Contain few, if any, features that distract from the content

Research has long explored the extent to which specific features of digital tools support children’s ability to make meaning, or whether features limit children’s meaning making. Studies have concluded that interactive features, especially the ones that are not tightly connected to the storyline like games or hotspots on irrelevant details, might function as seductive, extraneous materials that can distract children from the story, but “as long as they are congruent to the story, animated pictures, sound, and music do not seem to distract children from the story text. On the contrary, meaningful nonverbal additions to stories have been shown to boost story comprehension and word learning” (Takacs, Swart, & Bus, 2015, p.3). Sound effects might disrupt perception of speech when children have difficulties with verbal processing (Smeets, van Dijken, & Bus, 2012).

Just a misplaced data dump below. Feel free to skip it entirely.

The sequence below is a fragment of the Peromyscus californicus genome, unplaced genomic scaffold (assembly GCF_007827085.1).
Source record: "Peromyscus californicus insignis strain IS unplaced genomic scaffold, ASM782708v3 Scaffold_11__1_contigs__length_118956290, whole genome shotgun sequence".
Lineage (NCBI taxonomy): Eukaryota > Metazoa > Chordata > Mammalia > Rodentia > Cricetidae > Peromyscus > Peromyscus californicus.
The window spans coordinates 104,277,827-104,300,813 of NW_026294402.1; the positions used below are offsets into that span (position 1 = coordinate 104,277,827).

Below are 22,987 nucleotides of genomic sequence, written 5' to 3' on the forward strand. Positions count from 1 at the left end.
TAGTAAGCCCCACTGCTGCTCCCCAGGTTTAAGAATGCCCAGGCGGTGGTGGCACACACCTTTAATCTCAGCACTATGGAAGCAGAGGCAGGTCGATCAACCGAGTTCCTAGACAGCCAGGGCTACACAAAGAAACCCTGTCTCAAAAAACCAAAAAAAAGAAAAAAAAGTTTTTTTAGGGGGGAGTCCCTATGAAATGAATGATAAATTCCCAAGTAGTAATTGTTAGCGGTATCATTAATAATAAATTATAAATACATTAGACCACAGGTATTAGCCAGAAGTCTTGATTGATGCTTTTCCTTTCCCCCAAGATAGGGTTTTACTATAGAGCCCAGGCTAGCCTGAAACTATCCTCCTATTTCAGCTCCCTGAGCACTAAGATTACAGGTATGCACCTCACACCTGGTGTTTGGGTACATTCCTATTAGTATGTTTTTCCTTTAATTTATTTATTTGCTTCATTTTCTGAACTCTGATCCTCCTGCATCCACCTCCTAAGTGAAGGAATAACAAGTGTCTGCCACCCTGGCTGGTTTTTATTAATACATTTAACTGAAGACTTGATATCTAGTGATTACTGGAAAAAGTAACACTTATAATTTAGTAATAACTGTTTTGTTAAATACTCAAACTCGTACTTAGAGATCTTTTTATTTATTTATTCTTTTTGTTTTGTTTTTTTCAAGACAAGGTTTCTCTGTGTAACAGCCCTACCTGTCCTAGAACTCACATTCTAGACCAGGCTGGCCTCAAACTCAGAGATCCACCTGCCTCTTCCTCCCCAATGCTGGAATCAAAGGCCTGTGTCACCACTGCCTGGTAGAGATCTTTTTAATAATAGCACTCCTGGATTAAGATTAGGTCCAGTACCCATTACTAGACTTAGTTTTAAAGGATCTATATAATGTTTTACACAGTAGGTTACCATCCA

Contain no ads or commercialized or politicized messages

Young children (ages 0-8 years) cannot differentiate between advertisements and factual information, and therefore, advertising to them is unethical (American Academy of Pediatrics, 2016). In today’s economy, it might not be easy, but it is possible. Many apps, particularly those that are free, offer advertising or in-app purchases, both of which are generally inappropriate for young children (US DOE & US DHHS, 2016). These should be avoided. Fred Rogers’ Mister Rogers Neighborhood aired on PBS for many years without any advertising or commercialized messages (King, 2018). It can be done, too, today.

Support creativity, imagination, and collaboration